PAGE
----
Signing - Why and How

If you are a single user operating Tapestry on one machine and your threat model does not include the possibility of a forged archive being addressed to you, you do not need signing.

However, if you are using Tapestry across many machines or you are concerned that your public key could be used to generate archives with malicious content, there is a solution, and it is part in parcel with the PGP protocol. In fact, it is the feature of cryptographic signatures that will allow future additions like a network storage mode to be used relatively safely.

A cryptographic signature can be generated alongside the backup itself at relatively little computational and storage overhead, and the use of signing is highly encouraged. If a file with a corresponding signature is modified after signing, attempts to verify the signature is failed. Similarly, only the person in possession of the private key of a keypair can sign a document, thereby verifying that they themselves did so, assuming they retain control of their key and follow best practices.

A signature is not an assurance that there is no malicious code in the signed file or message. It is merely an assurance of the identify of the person who signed the code. Under tapestry's use case, it is an assurance that the person who ran tapestry was in the possession of both the private key they used and its passphrase. Never use a key with no passphrase for signing. This practice is such a bad idea that Tapestry will choke and die if you try.

In versions 0.3.0 and prior "loopback pinentry" was being used to pass pins from Tapestry to GPG! If you have more and less sensitive keys to use for signing use your least sensitive one until a proper pinentry hooking method is implemented. A malicious actor sniffing the traffic on your machine's loopback interface may be able to capture packets revealing your PIN or Passphrase. This vulnerability is fixed as of v1.0

Modern versions of Tapestry never even see your passphrase, even on key generation, and outsource the responsibility to GPG's pinentry binary.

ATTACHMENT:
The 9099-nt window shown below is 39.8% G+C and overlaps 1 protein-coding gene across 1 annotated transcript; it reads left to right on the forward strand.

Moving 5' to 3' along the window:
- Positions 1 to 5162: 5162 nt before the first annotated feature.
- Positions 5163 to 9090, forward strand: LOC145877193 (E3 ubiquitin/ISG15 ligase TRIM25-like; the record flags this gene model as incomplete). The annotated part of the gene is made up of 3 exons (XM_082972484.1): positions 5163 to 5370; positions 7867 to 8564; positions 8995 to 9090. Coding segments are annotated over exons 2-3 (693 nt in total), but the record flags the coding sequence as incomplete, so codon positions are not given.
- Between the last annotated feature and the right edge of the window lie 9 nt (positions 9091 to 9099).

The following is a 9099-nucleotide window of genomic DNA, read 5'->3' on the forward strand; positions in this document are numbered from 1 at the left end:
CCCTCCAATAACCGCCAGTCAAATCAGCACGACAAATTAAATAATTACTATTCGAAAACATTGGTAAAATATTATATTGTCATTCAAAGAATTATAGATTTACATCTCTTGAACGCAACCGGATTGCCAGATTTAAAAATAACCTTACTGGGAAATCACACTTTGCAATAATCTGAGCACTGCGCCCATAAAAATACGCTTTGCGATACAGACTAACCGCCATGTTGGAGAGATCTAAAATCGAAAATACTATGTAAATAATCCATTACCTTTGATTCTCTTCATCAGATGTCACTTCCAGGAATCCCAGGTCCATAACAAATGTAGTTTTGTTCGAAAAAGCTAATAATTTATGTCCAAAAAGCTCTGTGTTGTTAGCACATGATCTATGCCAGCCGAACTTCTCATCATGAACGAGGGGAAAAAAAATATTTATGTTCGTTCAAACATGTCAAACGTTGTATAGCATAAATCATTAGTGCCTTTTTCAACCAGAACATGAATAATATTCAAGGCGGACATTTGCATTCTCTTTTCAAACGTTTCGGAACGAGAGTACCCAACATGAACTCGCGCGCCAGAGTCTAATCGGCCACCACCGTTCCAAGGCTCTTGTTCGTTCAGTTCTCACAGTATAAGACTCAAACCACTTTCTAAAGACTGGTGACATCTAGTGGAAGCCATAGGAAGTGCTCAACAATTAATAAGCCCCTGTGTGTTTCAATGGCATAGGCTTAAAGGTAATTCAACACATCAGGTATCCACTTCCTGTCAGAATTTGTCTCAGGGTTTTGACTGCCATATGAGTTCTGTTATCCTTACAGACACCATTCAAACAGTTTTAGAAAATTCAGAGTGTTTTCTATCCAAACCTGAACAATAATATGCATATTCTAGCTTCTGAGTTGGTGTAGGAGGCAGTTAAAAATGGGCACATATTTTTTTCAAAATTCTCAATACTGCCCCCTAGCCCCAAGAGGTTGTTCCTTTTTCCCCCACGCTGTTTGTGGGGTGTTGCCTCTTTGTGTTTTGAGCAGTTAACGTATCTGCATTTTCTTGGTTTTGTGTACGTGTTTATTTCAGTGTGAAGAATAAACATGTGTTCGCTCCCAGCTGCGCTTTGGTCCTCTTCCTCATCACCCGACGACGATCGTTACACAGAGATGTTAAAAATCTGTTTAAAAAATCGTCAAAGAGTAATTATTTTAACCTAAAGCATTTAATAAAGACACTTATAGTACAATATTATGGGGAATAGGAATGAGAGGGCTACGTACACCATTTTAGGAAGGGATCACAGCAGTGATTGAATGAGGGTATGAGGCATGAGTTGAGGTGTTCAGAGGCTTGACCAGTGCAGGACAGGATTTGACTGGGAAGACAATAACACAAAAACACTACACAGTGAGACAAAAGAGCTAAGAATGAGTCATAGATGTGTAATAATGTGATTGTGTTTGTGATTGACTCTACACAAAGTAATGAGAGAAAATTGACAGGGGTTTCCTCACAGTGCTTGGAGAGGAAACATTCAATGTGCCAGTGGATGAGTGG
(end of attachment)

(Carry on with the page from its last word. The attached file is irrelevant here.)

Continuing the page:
How to Store Keys

I can't speak for everyone's use case and I'm also not an expert on the matter. I personally store the public key of the disaster recovery key on every device I intend to use it on. The private key lives on a USB drive along with a few tools I use for cleaning up computers, and can be imported if necessary. I also keep a paper copy of the private key.

As for my signing key, I am currently using my main signing key, which lives on an OpenPGP smart key. In point of fact, Tapestry is perfectly oblivious to how you choose to store your keys - if it can't find them in your keyring it assumes they don't exist.

Installation and First Time Setup

Dependencies

If you are lacking any of the above requirements, please install them first. GPG is available on most Linux distros by default.

In any event, it is likely you are missing python-gnupg. That's okay, we can get python modules using pip at the command line.

Under Linux:

    sudo pip install python-gnupg
    sudo pip3 install python-gnupg

Once you have all the requirements installed it's time to go ahead with installing Tapestry itself.

Installing Tapestry

It's important to note that as a python script, Tapestry strictly-speaking isn't something you "install", but it's still necessary to properly obtain and configure it.

1. Begin by downloading the latest release of tapestry and its signature from the official github repo. While older versions are made available for users of the older versions to aid recovery, it is always recommended to use the most recent release version. You should also download the corresponding signature file so that we can verify it. I'll show you how. If you haven't already, this is a good time to obtain the key with the fingerprint "E122 9B2A 2DF4 F2FE 50A5 A23F F373 FF4B 43FC 742F" from an appropriate keyserver. You'll need it to verify the package.

2. Verify the signature. Linux users can use Kleopatra, or they can open the terminal in the directory where they have stored the downloaded signature and file and run the following command: gpg --verify <sigfile>

If the files have not been tampered with and you have correctly imported the public key belonging to Zachary Adam-MacEwen or its corresponding master key you should recieve a message that the signature is valid. It may not be fully trusted - this is a limitation of GPG's web-of-trust principle and a sign that I am not getting enough people to sign my key!